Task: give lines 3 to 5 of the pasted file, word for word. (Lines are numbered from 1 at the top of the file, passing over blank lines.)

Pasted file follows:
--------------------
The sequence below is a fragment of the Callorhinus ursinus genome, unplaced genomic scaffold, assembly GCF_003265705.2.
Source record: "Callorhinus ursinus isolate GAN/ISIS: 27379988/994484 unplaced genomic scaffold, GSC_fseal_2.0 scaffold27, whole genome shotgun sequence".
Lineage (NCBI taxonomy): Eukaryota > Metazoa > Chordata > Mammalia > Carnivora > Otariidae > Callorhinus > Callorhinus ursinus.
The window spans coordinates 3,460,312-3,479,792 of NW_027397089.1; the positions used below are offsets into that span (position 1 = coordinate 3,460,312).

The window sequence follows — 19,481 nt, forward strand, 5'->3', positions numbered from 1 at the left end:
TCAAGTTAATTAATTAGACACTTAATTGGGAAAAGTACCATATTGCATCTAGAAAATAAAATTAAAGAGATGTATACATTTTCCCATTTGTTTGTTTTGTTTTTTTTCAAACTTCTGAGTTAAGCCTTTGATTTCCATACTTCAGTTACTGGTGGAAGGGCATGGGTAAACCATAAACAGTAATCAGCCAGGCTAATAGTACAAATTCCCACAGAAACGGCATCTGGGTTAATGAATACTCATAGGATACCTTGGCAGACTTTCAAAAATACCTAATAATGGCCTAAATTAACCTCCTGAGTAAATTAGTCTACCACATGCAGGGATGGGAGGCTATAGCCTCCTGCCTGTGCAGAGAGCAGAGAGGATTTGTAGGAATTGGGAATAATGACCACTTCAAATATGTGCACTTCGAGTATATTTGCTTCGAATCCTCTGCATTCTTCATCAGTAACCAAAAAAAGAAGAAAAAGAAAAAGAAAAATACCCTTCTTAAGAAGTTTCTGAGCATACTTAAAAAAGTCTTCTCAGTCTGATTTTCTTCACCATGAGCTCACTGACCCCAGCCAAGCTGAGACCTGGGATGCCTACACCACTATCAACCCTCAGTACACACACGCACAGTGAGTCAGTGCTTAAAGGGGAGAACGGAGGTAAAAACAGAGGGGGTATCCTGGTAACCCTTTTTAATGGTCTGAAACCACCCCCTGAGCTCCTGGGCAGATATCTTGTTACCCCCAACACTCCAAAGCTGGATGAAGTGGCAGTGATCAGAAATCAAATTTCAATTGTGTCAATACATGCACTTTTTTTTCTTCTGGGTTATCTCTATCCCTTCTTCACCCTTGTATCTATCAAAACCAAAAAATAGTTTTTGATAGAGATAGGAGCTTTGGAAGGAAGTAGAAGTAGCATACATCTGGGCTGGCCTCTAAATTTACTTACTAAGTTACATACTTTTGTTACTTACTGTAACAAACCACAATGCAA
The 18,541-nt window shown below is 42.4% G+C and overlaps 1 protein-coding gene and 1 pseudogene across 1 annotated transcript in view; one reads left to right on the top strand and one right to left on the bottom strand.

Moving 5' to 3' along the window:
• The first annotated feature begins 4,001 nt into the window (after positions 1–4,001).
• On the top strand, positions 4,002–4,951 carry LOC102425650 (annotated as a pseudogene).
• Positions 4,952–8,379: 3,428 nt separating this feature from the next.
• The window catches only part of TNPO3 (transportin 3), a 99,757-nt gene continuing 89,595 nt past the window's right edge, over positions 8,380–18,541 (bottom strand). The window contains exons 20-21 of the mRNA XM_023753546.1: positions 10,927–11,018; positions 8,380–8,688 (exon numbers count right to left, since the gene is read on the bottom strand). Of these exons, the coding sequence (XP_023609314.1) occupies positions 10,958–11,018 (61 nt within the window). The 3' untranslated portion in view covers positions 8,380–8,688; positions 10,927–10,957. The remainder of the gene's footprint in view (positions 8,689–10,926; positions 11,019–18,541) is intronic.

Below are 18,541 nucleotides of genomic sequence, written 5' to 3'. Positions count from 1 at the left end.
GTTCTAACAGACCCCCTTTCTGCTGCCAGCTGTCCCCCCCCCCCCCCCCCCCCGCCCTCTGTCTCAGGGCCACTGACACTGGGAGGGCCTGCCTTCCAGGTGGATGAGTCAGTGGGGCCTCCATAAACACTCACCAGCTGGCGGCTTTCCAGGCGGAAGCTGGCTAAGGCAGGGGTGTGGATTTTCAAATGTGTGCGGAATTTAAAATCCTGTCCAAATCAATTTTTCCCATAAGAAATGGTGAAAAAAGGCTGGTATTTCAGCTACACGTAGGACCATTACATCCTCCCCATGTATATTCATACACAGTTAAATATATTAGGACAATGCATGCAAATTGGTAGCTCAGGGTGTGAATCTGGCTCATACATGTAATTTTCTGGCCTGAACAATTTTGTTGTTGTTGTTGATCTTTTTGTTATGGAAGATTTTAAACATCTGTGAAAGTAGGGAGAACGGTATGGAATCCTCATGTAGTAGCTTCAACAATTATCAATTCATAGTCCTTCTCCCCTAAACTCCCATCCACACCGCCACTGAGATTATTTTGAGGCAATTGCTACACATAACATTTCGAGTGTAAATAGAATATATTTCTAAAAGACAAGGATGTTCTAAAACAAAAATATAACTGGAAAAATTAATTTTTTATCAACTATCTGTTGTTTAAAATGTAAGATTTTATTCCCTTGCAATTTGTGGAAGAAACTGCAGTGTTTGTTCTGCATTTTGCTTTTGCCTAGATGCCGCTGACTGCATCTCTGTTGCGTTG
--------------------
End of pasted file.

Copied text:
Lineage (NCBI taxonomy): Eukaryota > Metazoa > Chordata > Mammalia > Carnivora > Otariidae > Callorhinus > Callorhinus ursinus.
The window spans coordinates 3,460,312-3,479,792 of NW_027397089.1; the positions used below are offsets into that span (position 1 = coordinate 3,460,312).

The window sequence follows — 19,481 nt, forward strand, 5'->3', positions numbered from 1 at the left end: